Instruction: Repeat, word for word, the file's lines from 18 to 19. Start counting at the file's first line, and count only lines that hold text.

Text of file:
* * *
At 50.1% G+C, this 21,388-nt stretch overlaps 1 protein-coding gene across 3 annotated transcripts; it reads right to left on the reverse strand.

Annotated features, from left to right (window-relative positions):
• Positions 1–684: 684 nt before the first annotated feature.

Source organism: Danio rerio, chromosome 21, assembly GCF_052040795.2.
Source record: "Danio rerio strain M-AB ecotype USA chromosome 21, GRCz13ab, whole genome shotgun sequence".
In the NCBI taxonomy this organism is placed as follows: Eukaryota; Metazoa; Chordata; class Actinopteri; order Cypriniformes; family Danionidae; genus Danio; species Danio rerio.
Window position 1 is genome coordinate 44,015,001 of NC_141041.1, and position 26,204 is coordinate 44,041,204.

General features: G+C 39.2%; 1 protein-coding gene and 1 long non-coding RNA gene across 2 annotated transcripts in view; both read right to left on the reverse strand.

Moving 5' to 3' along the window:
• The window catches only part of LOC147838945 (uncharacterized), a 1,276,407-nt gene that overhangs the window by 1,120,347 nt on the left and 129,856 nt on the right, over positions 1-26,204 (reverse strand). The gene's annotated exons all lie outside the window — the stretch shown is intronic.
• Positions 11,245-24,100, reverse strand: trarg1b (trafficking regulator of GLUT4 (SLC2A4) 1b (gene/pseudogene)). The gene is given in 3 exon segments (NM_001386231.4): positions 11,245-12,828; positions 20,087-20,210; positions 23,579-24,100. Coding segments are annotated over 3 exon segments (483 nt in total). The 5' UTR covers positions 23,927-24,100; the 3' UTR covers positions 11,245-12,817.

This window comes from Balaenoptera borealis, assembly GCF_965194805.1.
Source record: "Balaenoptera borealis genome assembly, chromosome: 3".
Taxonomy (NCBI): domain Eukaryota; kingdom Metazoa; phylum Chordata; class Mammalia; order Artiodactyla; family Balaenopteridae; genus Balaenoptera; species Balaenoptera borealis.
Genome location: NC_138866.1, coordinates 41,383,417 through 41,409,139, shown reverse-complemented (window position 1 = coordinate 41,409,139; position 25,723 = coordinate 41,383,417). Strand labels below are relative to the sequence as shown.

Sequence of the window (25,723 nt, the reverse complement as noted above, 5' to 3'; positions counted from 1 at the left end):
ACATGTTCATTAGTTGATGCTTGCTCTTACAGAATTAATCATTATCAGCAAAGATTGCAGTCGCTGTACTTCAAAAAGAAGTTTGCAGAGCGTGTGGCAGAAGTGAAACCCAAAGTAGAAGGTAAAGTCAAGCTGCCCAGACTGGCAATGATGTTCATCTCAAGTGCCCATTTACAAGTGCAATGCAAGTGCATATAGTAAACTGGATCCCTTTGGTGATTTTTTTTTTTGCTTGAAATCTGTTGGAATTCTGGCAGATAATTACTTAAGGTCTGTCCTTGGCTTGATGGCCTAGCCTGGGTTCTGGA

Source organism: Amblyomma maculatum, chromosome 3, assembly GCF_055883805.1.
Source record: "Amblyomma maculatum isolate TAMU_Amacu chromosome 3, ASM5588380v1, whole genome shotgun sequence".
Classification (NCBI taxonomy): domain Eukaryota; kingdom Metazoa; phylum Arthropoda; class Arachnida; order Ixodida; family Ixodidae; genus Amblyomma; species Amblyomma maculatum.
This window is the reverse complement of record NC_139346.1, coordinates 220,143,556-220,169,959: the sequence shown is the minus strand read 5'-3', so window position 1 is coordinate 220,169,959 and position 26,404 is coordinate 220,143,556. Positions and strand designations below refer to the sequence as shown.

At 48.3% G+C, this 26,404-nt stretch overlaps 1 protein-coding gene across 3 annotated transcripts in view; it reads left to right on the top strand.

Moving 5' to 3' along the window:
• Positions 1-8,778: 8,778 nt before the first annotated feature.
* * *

Source organism: Amblyomma maculatum, chromosome 3, assembly GCF_055883805.1.
Source record: "Amblyomma maculatum isolate TAMU_Amacu chromosome 3, ASM5588380v1, whole genome shotgun sequence".